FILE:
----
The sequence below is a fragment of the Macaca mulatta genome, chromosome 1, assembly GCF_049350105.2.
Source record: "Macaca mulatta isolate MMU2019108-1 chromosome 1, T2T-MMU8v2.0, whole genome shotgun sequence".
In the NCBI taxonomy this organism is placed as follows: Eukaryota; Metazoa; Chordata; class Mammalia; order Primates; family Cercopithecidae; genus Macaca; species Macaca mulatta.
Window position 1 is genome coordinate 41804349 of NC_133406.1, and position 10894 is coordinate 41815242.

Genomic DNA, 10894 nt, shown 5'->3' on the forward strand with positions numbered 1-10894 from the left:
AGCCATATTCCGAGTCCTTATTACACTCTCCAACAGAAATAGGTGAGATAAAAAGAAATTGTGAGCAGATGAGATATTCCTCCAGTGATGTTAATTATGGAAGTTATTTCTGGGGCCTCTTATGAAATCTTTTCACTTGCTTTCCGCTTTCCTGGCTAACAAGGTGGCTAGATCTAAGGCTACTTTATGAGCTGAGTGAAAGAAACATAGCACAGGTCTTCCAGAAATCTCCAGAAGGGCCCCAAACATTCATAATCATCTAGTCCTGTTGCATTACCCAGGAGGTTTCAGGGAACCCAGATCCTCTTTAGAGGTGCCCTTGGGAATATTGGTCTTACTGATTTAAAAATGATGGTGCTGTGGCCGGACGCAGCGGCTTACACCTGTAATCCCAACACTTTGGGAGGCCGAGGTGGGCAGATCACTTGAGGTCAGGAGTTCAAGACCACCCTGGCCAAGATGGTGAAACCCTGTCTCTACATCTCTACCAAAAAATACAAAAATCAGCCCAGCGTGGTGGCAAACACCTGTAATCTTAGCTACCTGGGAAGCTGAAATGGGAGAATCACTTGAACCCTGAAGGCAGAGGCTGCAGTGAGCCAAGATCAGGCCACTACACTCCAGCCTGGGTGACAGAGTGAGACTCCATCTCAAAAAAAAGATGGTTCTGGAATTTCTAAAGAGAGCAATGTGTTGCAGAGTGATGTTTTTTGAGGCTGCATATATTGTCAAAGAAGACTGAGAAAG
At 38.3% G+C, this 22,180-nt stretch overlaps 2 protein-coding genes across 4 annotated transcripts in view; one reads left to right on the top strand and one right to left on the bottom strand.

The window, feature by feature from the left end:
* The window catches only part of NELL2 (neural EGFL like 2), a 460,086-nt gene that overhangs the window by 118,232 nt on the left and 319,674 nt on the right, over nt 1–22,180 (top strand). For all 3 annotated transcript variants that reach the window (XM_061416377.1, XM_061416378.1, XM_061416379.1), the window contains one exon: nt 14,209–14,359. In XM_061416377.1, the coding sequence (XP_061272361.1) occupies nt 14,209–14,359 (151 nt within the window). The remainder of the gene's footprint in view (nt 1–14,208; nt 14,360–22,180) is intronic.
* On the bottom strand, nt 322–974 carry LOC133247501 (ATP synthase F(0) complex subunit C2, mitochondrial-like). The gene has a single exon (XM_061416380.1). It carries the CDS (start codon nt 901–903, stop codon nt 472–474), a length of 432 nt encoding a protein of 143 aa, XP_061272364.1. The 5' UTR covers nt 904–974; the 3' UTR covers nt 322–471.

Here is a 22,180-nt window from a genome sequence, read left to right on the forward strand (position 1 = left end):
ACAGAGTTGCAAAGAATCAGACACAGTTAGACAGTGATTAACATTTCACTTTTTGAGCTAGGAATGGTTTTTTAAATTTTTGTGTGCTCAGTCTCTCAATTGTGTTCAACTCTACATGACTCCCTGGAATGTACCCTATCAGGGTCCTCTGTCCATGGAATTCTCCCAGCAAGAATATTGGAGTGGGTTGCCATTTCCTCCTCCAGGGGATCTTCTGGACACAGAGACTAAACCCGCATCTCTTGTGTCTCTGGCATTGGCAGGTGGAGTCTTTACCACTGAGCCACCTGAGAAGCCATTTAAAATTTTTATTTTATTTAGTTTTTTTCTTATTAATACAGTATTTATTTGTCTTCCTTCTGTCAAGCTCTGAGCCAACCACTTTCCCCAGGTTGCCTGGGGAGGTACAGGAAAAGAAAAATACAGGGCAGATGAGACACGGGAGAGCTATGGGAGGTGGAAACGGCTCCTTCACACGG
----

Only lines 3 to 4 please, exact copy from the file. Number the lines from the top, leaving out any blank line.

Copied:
In the NCBI taxonomy this organism is placed as follows: Eukaryota; Metazoa; Chordata; class Mammalia; order Primates; family Cercopithecidae; genus Macaca; species Macaca mulatta.
Window position 1 is genome coordinate 41804349 of NC_133406.1, and position 10894 is coordinate 41815242.